With the announcement that TomTom is to embed its satnav into the Toyota Yaris are we finally to see the end to £1500 satnav options on a new car's spec sheet? Or, is this the end of the GPS receiver market?
I mean why are they that price anyway? We know that thanks to companies like TomTom, Navman, Garmin and Mio even the most expensive models, complete with FM transmitters, Bluetooth and included MP3 players, picture viewer and sometimes travel guides only cost around £600 maximum, yet manufacturers consistently insist that a built-in option will cost you the earth. Why?
The screens aren't necessarily bigger, the features are normally lacking against the portable options, and you can't easily update them either.
I'm sure car manufacturers have an answer for the price hike, something like "you get software that has been tried and tested" (read: old) or "you get a better signal because it uses the car to boost it".
While that might have been true in the first year of portable GPS - we've had our fair share of problems with all the manufacturers - that isn't the case now. The latest batch of releases have seen bigger screens, improved software, and better features than ever before.
But more worrying perhaps for manufacturers and consumers is that is the move by TomTom likely to be the start of the end for the portable GPS?
We can see the reasoning. As with car stereos, theft is becoming a big issue for your average GPS user and a built-in option would cut this out of the equation just like it did when car companies started offering built-in car stereos.
GPS crime seems to have affected everyone. I've had one nicked from my car and I know at least two other people personally who've been a victim of crime as well. A built-in offering makes sense, but only if there is an easy way of being able to update it.
If you had the option of spending just £200 on a built-in unit you are more likely to go for it - despite the manufacturers trying to angle the portability of devices as a selling point, most people don't bother using GPS out of the car.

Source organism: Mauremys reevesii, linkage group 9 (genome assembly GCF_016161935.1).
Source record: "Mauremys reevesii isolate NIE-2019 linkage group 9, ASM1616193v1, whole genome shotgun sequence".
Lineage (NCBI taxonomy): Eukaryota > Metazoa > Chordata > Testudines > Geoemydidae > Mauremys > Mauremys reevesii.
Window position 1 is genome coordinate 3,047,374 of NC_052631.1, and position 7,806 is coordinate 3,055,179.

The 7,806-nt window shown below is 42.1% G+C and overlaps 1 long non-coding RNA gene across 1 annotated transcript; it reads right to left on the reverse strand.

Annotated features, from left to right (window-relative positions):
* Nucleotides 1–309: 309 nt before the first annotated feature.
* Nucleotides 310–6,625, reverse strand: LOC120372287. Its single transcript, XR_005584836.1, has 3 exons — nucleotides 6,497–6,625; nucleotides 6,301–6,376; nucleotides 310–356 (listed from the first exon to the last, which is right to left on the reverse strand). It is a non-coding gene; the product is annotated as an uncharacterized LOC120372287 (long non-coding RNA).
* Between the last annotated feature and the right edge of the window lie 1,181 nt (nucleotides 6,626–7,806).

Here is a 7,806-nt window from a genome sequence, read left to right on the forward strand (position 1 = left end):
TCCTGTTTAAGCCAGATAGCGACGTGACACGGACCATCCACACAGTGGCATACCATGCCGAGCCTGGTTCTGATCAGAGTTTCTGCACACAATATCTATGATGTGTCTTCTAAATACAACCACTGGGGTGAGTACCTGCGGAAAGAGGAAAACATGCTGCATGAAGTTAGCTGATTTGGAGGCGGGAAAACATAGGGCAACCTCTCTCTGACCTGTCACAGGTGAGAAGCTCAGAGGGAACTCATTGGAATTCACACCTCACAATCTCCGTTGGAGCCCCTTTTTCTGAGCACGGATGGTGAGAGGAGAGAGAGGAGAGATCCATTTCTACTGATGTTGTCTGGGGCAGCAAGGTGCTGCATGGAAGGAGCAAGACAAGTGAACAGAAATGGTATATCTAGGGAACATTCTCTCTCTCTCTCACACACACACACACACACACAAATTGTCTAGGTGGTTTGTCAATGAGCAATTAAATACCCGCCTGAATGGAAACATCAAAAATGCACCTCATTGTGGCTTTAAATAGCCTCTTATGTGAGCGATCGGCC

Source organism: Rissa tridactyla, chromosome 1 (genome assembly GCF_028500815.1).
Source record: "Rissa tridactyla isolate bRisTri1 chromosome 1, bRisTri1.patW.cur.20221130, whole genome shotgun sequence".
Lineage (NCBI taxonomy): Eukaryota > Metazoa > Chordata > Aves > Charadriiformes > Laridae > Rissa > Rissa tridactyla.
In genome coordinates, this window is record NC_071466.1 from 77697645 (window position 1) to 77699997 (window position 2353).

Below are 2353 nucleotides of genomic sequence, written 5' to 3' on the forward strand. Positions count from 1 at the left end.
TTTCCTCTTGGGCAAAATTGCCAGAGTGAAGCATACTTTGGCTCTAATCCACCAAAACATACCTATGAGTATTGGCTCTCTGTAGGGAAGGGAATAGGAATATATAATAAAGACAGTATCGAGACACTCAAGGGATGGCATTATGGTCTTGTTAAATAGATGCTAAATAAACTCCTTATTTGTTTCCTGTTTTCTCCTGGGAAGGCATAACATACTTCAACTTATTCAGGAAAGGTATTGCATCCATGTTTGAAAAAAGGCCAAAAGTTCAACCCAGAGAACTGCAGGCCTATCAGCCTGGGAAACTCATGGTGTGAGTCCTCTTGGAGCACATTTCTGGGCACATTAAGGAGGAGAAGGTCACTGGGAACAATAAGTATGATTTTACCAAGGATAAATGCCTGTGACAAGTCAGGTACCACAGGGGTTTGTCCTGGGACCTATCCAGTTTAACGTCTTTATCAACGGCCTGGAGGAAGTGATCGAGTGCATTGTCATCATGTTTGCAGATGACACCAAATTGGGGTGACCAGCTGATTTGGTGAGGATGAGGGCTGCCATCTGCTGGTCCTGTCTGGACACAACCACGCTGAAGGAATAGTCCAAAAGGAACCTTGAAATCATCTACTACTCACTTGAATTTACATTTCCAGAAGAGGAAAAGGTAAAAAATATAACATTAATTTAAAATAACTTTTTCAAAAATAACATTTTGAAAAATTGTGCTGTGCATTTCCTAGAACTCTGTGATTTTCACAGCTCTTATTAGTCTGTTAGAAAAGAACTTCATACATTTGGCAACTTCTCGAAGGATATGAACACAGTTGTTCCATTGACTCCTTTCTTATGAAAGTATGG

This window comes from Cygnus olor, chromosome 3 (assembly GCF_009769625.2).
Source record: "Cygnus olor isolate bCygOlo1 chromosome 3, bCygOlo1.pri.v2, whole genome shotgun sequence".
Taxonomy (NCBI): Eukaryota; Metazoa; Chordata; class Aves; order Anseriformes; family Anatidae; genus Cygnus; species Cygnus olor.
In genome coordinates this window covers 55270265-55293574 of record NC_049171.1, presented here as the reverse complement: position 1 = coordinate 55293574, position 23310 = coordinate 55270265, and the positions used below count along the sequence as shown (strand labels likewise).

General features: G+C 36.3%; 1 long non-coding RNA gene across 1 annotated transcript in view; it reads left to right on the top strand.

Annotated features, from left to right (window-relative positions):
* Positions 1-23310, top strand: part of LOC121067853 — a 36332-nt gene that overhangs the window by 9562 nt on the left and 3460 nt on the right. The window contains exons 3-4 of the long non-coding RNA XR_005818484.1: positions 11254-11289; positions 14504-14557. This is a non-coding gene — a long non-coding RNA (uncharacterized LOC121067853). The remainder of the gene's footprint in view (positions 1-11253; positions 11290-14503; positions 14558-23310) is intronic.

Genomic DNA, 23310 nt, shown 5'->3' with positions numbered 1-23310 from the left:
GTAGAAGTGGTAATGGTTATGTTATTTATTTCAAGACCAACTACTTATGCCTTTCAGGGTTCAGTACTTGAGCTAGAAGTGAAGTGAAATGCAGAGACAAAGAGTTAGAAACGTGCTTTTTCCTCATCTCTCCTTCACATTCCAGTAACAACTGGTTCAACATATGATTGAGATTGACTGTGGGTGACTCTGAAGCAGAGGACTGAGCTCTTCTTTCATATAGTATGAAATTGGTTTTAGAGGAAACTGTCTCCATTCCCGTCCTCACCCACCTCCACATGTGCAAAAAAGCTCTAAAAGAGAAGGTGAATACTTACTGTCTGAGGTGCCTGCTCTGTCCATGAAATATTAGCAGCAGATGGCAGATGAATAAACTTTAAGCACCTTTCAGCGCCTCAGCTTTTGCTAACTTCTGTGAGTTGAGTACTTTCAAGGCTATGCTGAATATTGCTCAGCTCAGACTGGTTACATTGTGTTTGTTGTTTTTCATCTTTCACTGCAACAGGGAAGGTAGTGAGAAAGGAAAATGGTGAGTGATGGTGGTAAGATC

Being able to update it however is key to the success. Will this see the dawn of adding Wi-Fi to your car? Companies may take the introduction of the new technology to add a hard drive to your car so you can store music, video, images and the like.
Transferring data would be easy as all you'll have to do it pull up to a Wi-Fi hotspot (or park in your drive) and transfer the files across. Heck, it could even be used by companies like Apple and its new Wi-Fi iTunes store to sell you songs from petrol stations around the country.
Perhaps seeing that this is the way it's going to go, TomTom have jumped early:
"Bringing our extensive navigation experience and insight into the automotive industry is an integral part of our long-term business strategy. The embedded solution offers an affordable and improved user experience to customers and we are delighted to launch this industry first with leading automotive manufacturer Toyota", says Harold Goddijn, TomTom's CEO.
If that is the case then we are likely to see the market shrink as companies try and team up with car companies. Perhaps Ford will go with Garmin, maybe Honda with Navman?
Is it a good thing for the consumer? It will be, but only if it's easy to update - I like my maps, speed camera alerts and points of interest to be up-to-the-minute accurate.